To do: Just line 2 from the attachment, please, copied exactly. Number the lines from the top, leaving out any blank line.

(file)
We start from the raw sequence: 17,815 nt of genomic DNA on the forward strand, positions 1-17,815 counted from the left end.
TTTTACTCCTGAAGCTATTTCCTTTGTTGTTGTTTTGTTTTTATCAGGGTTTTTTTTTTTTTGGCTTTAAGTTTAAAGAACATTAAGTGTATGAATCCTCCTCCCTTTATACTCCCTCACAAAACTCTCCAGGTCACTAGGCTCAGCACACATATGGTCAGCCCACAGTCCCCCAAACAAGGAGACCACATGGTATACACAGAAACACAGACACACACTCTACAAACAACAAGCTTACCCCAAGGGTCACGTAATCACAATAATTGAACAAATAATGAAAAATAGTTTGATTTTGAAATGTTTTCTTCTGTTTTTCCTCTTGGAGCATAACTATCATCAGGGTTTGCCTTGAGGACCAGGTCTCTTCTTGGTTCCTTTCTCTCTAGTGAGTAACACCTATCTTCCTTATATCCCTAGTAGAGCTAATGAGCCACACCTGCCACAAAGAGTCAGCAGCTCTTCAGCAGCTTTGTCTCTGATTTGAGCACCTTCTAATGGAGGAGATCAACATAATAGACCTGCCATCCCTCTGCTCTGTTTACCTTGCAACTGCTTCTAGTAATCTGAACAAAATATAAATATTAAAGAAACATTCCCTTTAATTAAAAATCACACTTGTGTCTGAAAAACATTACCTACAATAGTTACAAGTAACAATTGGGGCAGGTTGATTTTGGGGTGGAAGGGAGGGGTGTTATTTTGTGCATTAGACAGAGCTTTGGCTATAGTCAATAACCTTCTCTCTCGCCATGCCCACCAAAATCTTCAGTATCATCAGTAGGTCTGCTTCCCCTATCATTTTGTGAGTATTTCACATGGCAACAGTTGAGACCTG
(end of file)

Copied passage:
TTTTACTCCTGAAGCTATTTCCTTTGTTGTTGTTTTGTTTTTATCAGGGTTTTTTTTTTTTTGGCTTTAAGTTTAAAGAACATTAAGTGTATGAATCCTCCTCCCTTTATACTCCCTCACAAAACTCTCCAGGTCACTAGGCTCAGCACACATATGGTCAGCCCACAGTCCCCCAAACAAGGAGACCACATGGTATACACAGAAACACAGACACACACTCTACAAACAACAAGCTTACCCCAAGGGTCACGTAATCACAATAATTGAACAAATAATGAAAAATAGTTTGATTTTGAAATGTTTTCTTCTGTTTTTCCTCTTGGAGCATAACTATCATCAGGGTTTGCCTTGAGGACCAGGTCTCTTCTTGGTTCCTTTCTCTCTAGTGAGTAACACCTATCTTCCTTATATCCCTAGTAGAGCTAATGAGCCACACCTGCCACAAAGAGTCAGCAGCTCTTCAGCAGCTTTGTCTCTGATTTGAGCACCTTCTAATGGAGGAGATCAACATAATAGACCTGCCATCCCTCTGCTCTGTTTACCTTGCAACTGCTTCTAGTAATCTGAACAAAATATAAATATTAAAGAAACATTCCCTTTAATTAAAAATCACACTTGTGTCTGAAAAACATTACCTACAATAGTTACAAGTAACAATTGGGGCAGGTTGATTTTGGGGTGGAAGGGAGGGGTGTTATTTTGTGCATTAGACAGAGCTTTGGCTATAGTCAATAACCTTCTCTCTCGCCATGCCCACCAAAATCTTCAGTATCATCAGTAGGTCTGCTTCCCCTATCATTTTGTGAGTATTTCACATGGCAACAGTTGAGACCTG